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Rio, the Redeemer

As global hotspots go, Rio de Janeiro has always been at the top of the list. It’s a destination many get wistful about, with pledges to visit—someday. Samba bands, freewheeling revelers, and carnival celebrations—these are the oft-played images of this vibrant South American city. In a country that hovers around 80 degrees year-round, reveling is a constant. A recent survey by Forbes ranked Rio “the happiest city in the world” out of 50 international cities surveyed. After visiting, you’ll understand why; a population of almost 6 million people already does.

Arrival!

Flying one of the best airlines in the world makes nine hours seem like one. TAM is the official airline of Brazil and flies direct from many major airports. The service and the seats—superb—as well as the meal service and champagne before takeoff.

When I pulled into The Copacabana Palace Thursday morning, it’s what I expected as one of the jewels in the crown of the Orient-Express Hotels: magnificent. The company aims to offer the highest standard of comfort and service, in the most unique environments possible. The Copa-as locals call it-does just that. Our every whim was indulged and the location was superb—right on Copacabana Beach and the Atlantic Ocean.

Lunch first though, at The Pergula, the Copacabana’s lovely restaurant situated next to its near-Olympic size pool, with the beach on the other side. Philip Carruthers, Managing Director of Brazil for Orient-Express, has joined us. He is nothing short of encyclopedic with his knowledge of the hotel, of Rio, and Brazil. Dinner was taken at the Pergula as well, a simple option after a long day. Even though we stayed local that night, we did hit Bar do Copa, the hottest nightspot in Rio. It opened last year in the hotel with a subtlely gorgeous design by Graham Viney, where star-like chandeliers and illuminated multi-colored columns stand amidst a glistening, golden bronze bricks. Very rio glam.

Day Two—and Not Counting

The one thing all visitors to Rio must do is take the tram to the peak of Corcovado to see Christ the Redeemer, the 98-foot-high statue crowning the mountain and looking over the city. It is the most spectacular sight—so spectacular it is one of the Seven Wonders of the World.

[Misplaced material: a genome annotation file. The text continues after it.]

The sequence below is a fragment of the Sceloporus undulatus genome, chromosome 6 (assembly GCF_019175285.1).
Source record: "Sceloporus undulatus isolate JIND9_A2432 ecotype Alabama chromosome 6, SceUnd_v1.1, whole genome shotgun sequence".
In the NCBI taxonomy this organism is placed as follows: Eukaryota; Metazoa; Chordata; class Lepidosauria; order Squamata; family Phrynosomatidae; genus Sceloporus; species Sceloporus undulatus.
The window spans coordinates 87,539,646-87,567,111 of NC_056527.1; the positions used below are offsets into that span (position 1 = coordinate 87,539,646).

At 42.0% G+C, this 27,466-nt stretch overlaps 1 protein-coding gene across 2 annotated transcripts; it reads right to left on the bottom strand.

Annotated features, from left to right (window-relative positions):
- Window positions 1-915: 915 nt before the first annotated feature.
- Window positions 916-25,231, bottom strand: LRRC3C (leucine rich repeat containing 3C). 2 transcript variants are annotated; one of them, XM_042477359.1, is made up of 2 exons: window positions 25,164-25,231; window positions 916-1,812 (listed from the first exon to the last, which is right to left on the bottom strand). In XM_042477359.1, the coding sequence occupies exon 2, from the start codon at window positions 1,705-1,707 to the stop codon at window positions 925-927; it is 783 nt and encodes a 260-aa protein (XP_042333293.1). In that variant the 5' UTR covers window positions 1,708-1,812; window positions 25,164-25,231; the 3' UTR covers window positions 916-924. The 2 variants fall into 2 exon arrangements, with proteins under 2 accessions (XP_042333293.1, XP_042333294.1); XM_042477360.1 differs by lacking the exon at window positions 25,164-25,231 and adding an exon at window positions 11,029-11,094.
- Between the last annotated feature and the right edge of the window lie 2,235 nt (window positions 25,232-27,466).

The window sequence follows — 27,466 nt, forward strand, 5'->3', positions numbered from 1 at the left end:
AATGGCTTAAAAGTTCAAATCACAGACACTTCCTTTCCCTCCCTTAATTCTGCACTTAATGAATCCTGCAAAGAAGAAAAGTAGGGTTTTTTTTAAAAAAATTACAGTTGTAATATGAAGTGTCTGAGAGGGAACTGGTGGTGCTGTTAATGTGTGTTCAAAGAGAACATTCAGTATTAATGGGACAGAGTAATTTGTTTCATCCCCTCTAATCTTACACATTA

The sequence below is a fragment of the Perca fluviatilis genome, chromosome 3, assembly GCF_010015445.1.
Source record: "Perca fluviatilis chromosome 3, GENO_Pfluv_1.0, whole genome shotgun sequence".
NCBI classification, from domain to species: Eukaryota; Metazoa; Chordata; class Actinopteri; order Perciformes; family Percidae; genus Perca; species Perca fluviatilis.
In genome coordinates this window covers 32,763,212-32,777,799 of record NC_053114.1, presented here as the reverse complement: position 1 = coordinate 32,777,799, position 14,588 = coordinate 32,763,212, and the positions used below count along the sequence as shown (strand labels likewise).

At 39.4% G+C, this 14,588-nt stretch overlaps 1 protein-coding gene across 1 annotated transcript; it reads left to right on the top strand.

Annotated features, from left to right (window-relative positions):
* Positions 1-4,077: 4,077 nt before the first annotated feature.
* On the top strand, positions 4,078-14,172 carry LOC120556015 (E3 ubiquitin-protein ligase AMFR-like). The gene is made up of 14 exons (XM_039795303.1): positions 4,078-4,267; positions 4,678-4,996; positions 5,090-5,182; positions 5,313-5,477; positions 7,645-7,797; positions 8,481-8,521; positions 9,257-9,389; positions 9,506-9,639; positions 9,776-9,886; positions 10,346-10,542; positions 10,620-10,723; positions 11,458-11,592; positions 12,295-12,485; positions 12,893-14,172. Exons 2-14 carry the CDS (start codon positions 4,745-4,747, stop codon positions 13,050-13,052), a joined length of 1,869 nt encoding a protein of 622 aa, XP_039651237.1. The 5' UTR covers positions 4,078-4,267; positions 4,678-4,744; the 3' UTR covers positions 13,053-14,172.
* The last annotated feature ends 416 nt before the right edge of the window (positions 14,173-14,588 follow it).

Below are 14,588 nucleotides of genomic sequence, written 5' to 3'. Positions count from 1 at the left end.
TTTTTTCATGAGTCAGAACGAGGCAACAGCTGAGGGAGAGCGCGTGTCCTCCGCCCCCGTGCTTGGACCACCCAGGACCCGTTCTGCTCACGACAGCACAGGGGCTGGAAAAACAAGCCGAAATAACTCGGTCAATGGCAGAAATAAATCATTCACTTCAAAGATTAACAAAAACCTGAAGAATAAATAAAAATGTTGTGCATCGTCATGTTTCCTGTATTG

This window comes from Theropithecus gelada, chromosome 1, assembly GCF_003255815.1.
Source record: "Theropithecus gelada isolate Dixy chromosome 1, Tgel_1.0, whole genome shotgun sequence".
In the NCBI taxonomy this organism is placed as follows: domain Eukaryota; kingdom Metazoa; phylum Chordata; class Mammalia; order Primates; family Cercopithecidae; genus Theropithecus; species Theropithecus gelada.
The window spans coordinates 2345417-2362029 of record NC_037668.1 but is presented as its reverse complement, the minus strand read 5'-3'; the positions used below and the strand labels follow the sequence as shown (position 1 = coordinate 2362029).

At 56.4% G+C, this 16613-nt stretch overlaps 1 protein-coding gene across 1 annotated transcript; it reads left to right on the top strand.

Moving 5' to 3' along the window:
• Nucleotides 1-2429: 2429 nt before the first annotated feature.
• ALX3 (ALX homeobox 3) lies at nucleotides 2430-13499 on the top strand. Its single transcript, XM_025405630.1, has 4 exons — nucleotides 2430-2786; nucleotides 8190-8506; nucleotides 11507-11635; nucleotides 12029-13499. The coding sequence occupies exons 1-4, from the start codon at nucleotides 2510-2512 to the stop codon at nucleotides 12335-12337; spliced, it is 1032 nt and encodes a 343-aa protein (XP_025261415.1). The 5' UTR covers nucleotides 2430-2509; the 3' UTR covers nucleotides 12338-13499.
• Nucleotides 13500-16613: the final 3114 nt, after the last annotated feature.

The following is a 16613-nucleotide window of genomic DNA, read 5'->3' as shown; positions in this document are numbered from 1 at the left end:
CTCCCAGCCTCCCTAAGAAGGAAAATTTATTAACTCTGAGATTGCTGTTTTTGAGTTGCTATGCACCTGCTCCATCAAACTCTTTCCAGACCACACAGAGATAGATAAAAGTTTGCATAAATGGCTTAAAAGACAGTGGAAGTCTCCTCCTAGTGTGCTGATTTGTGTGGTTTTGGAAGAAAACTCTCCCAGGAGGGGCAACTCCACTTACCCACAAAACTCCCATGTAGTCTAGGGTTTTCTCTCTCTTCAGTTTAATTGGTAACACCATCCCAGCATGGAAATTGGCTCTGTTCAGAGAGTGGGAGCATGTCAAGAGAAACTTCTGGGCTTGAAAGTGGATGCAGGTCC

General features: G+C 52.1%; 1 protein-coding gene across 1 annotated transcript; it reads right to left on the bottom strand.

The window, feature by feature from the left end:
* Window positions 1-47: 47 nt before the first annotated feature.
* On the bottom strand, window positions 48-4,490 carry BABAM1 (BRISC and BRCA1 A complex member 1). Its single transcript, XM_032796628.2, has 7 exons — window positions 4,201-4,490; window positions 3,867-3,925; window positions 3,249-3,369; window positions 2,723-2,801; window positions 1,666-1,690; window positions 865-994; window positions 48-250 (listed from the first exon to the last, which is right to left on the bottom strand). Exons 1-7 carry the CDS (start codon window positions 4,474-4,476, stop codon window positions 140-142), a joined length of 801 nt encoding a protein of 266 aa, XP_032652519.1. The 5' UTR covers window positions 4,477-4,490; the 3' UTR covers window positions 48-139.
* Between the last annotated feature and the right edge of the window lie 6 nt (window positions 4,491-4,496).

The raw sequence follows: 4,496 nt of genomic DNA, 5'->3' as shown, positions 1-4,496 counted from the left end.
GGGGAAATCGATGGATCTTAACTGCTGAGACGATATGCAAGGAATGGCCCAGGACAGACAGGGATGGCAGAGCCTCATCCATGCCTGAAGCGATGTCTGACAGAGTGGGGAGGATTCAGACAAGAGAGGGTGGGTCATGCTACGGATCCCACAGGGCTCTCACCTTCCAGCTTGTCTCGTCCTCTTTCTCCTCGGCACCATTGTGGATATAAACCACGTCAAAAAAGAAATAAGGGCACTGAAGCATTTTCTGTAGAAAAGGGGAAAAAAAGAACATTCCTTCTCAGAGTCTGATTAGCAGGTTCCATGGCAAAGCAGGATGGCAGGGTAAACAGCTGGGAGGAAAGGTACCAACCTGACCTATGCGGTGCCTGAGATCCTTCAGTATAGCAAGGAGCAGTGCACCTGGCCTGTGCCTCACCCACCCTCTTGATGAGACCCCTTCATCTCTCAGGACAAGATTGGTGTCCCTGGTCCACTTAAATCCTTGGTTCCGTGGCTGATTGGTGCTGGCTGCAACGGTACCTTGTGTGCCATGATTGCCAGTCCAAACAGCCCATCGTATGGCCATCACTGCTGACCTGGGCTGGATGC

A visit also necessitates a typical Brazilian lunch: Feijoada. The typical Portuguese dish has become so much a staple here that it’s considered the national dish. Our choice to indulge: Casa da Feijoada, in Ipanema. Andrea from the Rio Tourism Authority joined us at this friendly restaurant right downtown. After a welcoming cocktail, the waiter brought on the bowls: pork, beef meat, and sausage slow-cooked in black turtle beans, rice, fried collard greens, deep-fried cassava (or farofa) chunks, cassava flour for sprinkling, and hot pepper sauce, followed by sliced oranges.

Friday night we skipped dinner in exchange for local beer and hors d’oeuvres. The place to go: Lapa, the thriving neighborhood known for nightlife. Rio is the birthplace of samba—as well as bossa nova and chorinho. For authentic samba, the Rio Scenarium is it, a four-story restaurant-cum-bandstage-cum bar with a samba band that numbers 15—including a singer—and that beats all.

One More Day …..

The Copacabana Palace has its name for a reason: Rio was once the capital of Colonial Brazil, the Portuguese Empire, and the Brazilian Republic, and is still considered the cultural and intellectual capital of the country. The hotel has been the consistent choice of the elite since it opened in April, 1923, and photos hung in the main foyer attest to those who have passed through-Nelson Mandela, Marlene Dietrich, Mick Jagger, Stravinsky, and more. The day we arrived, Shimon Peres did too, and Madonna was just packing her bags.

The Copacabana is also the destination for Carnival, and for New Years. Not to be missed: 2 million people ringing in another year on Copacabana Beach. I think I’ll be coming back in December …..

The biggest news of all though is the impending 2014 FIFA World Cup, to be held here and in 11 other Brazilian cities. Soccer is eponymous with Brazil and uniformed teams play everywhere, even in the poorest neighborhoods. Rio will also host the 2016 Olympics, the first ever for South America.

My sport on this particular morning? An afternoon at the Copacabana Palace Spa. I tried the Bossa Nova package, a body scrub and massage delivered to the tunes of the legendary Brazilian rhythms. Three floors are filled with seven luxury suites, as well as the Care Palace Beauty Salon. If you’re local too, the spa offers the ultimate pampering of a car and chauffeur for pick up and drop off.

A more fitting end to the day couldn’t be had than dinner at Cipriani, the world-renowned restaurant, run here by Venetian chef Francesco Carli. The cuisine is as good as it gets, and at just 48 seats, it’s a very intimate dining experience. After dinner, one can visit the cozy piano bar opposite for a nightcap and a listen.

Hold Back the Tears

It’s Sunday and time to leave. The bespoke doormen at The Copacabana are so cordial, it’s like we’ve been here for weeks. We climb into our car, wave goodbye, and head to the airport, thankfully back to glorious flight accommodations. No complaint there. We always like to travel in style …. Until next time!!

Tagged in: rio de janeiro, christ the redeemer, brazil, south american tourism, sugarloaf,

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Purple Neon/LadyLUX

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